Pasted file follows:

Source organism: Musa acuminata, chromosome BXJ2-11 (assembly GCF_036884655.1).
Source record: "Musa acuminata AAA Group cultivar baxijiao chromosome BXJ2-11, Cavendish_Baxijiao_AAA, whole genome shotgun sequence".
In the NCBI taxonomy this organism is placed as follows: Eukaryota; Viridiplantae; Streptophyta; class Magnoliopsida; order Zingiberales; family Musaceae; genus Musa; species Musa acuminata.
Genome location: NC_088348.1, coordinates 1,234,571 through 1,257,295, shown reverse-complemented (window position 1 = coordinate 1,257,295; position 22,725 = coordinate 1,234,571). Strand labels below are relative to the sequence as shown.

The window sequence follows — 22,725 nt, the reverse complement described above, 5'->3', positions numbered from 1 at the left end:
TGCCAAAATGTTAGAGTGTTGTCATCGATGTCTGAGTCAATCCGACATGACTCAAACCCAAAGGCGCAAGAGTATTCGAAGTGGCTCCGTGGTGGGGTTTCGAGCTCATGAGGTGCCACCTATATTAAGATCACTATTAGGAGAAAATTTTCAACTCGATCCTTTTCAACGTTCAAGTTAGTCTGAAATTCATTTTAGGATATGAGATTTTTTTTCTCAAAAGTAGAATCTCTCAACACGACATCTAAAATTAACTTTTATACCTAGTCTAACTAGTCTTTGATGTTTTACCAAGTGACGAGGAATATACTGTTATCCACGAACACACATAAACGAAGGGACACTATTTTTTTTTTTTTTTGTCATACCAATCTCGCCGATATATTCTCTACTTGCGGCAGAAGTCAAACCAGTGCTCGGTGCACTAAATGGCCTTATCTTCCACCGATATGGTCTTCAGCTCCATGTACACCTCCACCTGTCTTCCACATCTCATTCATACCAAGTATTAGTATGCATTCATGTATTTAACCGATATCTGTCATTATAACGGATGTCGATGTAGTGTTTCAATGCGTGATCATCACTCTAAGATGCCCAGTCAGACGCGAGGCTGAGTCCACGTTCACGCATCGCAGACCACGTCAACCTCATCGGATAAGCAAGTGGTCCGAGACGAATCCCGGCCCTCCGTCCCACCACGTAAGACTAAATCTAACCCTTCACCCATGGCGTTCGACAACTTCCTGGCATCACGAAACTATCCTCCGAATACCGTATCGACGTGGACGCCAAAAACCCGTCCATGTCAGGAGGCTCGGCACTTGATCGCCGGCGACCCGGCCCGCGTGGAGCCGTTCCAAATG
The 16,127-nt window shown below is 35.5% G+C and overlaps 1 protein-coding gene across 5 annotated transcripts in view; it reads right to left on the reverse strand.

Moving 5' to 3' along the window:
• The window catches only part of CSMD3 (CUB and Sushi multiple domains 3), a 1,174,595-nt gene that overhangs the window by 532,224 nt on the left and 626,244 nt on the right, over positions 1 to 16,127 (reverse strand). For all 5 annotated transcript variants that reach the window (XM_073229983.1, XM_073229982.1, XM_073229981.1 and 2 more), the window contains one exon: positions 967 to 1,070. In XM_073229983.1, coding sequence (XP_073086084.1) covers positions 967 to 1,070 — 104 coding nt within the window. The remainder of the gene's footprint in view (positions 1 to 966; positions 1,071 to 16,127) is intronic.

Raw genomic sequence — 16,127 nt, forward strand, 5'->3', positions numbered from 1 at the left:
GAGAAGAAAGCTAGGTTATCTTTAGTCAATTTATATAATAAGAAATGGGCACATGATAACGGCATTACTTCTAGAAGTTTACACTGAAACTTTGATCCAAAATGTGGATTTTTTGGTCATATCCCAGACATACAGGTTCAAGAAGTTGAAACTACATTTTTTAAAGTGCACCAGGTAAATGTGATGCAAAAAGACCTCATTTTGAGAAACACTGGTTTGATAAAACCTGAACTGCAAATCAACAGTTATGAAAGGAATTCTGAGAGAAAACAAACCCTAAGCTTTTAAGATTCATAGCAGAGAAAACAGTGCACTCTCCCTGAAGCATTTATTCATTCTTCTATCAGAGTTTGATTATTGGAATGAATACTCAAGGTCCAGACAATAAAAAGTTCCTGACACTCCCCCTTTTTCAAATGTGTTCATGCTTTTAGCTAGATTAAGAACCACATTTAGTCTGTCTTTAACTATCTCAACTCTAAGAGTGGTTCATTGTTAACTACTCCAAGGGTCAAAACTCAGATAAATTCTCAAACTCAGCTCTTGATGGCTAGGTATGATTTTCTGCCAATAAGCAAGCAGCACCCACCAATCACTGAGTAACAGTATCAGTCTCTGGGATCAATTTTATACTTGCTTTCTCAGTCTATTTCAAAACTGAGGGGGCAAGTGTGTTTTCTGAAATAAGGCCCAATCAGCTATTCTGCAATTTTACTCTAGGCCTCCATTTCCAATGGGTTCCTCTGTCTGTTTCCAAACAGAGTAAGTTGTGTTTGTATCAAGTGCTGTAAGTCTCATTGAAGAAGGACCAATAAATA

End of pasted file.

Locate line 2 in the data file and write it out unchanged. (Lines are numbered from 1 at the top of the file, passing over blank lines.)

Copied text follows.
Source record: "Musa acuminata AAA Group cultivar baxijiao chromosome BXJ2-11, Cavendish_Baxijiao_AAA, whole genome shotgun sequence".